Further activities and reports of the GLO Research Cluster on the coronavirus.

Ends;

” I fear it will be much worse.” GLO Interview on the #coronavirus with Howard Markel, physician and medical historian at the University of Michigan, who has studied the use of non-pharmaceutical interventions in the big influenza epidemic of 1918 in the US.

The world still struggles about a convincing strategy to handle the #coronavirus crisis. What is the right strategy with social distancing. Were the huge lockdowns in many states necessary? How to move out of the lockdowns? Read the insights of one of the leading experts on epidemics world-wide.

Some core messages of the interview:

  • Our research showed that those cities that acted early in the big influenza epidemic of 1918, for long periods of time, and used several non-pharmaceutical interventions saw far lower rates of influenza cases and deaths compared to the cities that failed to take such measures or took them too late.
  • I do not believe letting the virus run wild to achieve herd immunity and leaving things wide open, as in Sweden, is a good idea.
  • In the fog of war it is always hard to gather good data.
  • We are all flying by the seat of our pants and making best guesstimates.
  • At least in the US, we are not there yet to terminate the widespread lockdowns.
  • I fear that CoVID-19 will be much worse than the influenza epidemic of 1918.

Howard Markel, M.D., Ph.D. is the George E. Wantz, M.D. Distinguished Professor of the History of Medicine and Director of the Center for the History of Medicine at the University of Michigan.  He is also Professor of Pediatrics; Psychiatry; Public Health Management and Policy; History; and English Literature and Language.

He is the pre-eminent social and cultural historian of medicine, public health, and epidemics in the world. Author of 11 books and has contributed over 500 articles, reviews, essays and book chapters to a wide range of scholarly publications and popular periodicals. He has made hundreds of contributions for the media and is a prominent policy advisor.

More details about his expertise on epidemics below the interview. Full Bio.

Photo by Leisa Thompson

Interview

GLO: As a medical historian, you are one of the leading experts who have studied the big influenza epidemic of 1918: What can we learn from your research?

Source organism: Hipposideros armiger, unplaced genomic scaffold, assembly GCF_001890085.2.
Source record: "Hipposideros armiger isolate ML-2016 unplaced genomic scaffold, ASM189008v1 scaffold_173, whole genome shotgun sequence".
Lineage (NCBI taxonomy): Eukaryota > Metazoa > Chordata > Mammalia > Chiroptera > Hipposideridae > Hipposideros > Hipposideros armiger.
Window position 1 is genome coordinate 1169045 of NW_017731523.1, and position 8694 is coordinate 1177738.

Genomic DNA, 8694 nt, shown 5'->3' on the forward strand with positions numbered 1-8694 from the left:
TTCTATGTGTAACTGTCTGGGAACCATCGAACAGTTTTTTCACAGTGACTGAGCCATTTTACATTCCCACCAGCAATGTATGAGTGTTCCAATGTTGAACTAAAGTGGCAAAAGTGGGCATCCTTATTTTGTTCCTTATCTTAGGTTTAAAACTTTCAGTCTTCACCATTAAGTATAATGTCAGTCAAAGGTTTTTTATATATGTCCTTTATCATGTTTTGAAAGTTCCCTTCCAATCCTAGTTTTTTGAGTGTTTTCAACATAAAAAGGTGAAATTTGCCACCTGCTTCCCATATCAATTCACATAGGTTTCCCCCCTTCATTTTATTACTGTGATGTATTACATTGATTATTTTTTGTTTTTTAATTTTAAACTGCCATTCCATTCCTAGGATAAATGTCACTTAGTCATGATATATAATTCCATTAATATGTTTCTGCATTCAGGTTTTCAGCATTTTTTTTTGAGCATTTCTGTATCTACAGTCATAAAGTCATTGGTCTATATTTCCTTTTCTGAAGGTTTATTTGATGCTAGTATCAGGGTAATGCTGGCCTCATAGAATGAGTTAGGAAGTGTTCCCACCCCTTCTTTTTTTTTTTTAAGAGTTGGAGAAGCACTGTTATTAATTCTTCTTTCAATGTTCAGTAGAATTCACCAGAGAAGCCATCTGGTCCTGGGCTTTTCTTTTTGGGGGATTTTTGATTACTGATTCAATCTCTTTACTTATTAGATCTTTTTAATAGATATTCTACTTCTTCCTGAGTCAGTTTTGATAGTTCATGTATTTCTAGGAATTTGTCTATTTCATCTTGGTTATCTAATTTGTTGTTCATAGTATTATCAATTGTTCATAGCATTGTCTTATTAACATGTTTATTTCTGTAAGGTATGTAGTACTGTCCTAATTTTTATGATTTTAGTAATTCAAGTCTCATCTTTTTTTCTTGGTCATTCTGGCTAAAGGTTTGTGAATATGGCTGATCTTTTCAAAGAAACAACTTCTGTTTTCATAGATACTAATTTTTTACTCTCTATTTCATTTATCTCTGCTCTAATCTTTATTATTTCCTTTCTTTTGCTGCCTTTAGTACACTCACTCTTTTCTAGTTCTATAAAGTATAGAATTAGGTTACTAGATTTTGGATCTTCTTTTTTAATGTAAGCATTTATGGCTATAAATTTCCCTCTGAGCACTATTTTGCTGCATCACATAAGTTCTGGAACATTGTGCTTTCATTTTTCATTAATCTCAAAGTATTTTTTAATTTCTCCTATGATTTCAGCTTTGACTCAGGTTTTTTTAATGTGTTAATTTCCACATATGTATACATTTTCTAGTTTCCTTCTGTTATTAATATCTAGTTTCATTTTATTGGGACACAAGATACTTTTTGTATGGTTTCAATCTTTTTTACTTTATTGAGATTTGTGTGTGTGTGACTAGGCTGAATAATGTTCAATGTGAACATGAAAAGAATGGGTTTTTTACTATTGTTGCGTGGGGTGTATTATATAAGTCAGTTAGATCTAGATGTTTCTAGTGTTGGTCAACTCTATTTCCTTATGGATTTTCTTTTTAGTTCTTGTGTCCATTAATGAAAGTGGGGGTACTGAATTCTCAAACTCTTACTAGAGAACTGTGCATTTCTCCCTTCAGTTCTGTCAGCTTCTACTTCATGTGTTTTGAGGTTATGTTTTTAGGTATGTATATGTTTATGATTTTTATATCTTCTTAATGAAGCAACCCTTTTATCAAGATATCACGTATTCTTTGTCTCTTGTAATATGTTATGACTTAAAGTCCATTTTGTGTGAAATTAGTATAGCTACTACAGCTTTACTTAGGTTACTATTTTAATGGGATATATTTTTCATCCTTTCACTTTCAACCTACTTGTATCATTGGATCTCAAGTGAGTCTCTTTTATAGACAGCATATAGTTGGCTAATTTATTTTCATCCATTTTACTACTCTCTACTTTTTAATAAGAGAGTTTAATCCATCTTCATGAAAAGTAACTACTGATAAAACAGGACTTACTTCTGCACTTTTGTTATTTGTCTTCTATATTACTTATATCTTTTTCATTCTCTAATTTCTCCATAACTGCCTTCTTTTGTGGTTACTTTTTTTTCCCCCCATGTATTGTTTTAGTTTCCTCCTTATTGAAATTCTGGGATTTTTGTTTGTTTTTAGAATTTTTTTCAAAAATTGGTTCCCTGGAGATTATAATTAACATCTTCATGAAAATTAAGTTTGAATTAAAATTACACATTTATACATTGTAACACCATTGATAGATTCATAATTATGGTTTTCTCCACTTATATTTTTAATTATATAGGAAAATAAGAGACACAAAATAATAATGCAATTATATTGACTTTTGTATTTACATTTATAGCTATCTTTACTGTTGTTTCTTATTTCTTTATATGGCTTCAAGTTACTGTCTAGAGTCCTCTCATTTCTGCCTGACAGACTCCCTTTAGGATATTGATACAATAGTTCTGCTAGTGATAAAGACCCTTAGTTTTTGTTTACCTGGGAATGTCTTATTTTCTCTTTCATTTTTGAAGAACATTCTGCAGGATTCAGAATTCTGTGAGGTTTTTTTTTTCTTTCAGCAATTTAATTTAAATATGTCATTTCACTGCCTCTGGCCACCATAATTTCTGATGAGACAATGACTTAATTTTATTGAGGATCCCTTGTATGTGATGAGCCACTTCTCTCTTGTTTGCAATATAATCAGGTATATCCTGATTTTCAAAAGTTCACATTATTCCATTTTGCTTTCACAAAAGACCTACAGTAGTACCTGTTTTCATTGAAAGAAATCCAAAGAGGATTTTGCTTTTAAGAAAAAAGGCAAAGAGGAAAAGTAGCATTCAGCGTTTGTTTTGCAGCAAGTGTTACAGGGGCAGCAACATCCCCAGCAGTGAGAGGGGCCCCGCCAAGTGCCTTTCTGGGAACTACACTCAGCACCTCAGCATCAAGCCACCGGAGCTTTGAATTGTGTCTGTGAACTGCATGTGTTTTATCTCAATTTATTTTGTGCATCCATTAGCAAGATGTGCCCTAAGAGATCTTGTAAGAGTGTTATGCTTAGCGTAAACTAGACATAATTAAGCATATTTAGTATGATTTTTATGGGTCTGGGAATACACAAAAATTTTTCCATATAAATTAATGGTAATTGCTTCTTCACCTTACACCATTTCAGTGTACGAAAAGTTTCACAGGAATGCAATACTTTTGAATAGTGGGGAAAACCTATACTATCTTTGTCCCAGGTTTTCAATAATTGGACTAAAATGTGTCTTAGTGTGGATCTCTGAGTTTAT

Markel H, Lipman HB, Navarro JA, et al. Nonpharmaceutical Interventions Implemented by US Cities During the 1918-1919 Influenza Pandemic. JAMA. 2007;298(6):644–654. doi:10.1001/jama.298.6.644

Howard Markel: In 2007, my colleagues and I at the University of Michigan Center for the History of Medicine and the U.S. Centers for Disease Control and Prevention studied the use of non-pharmaceutical interventions (NPIs) taken in the U.S. during the 1918-1919 influenza pandemic, which killed, at least, 40 million people around the globe and 500,000 to 750,000 Americans. We evaluated the public health efforts of 43 large cities that implemented some combination of commonly used NPIs:

1) isolating the ill or suspected cases in hospitals or at home;
2) banning public gatherings and in some cases, shutting down roads and railways; and
3) closing schools.

What we discovered was quite remarkable. Many cities acted early, meaning they pulled the levers to shut the gates of their city before the virus reached what is called an inflection point and spread widely causing hundreds if not more cases per day. We estimated that rate to be twice the normally expected number of cases of influenza in that city at that time, based on the previous year’s statistics.

Those cities that acted early, for long periods of time, and used more than one NPIs saw far lower rates of influenza cases and deaths compared to the cities that failed to take such measures or took them too late —after the virus had a chance to spread through the community.

GLO: Social distancing as a concept is applied to some extent in most countries, but was the complete lockdown of societies and economies really necessary? Why are e.g. the policies applied in South Korea and Sweden wrong?

Howard Markel: Early action is the key, of course, because these measures do not cure or prevent the spread of a virus. They only buy time, so that hospitals are not overrun with sick people and, perhaps, modern medicine can manufacture effective anti-viral drugs, treatments, or a vaccine. And because these measures are extremely disruptive to society, they should be employed only as a last resort and only for highly lethal and easily transmissible infections. When is meant by the phrase “last resort,” is that all other measures leading up to such socially disruptive NPIs do not seem to work elsewhere and we are dealing with an epidemics that has an especially high case fatality rate (number of deaths divided by total number of cases).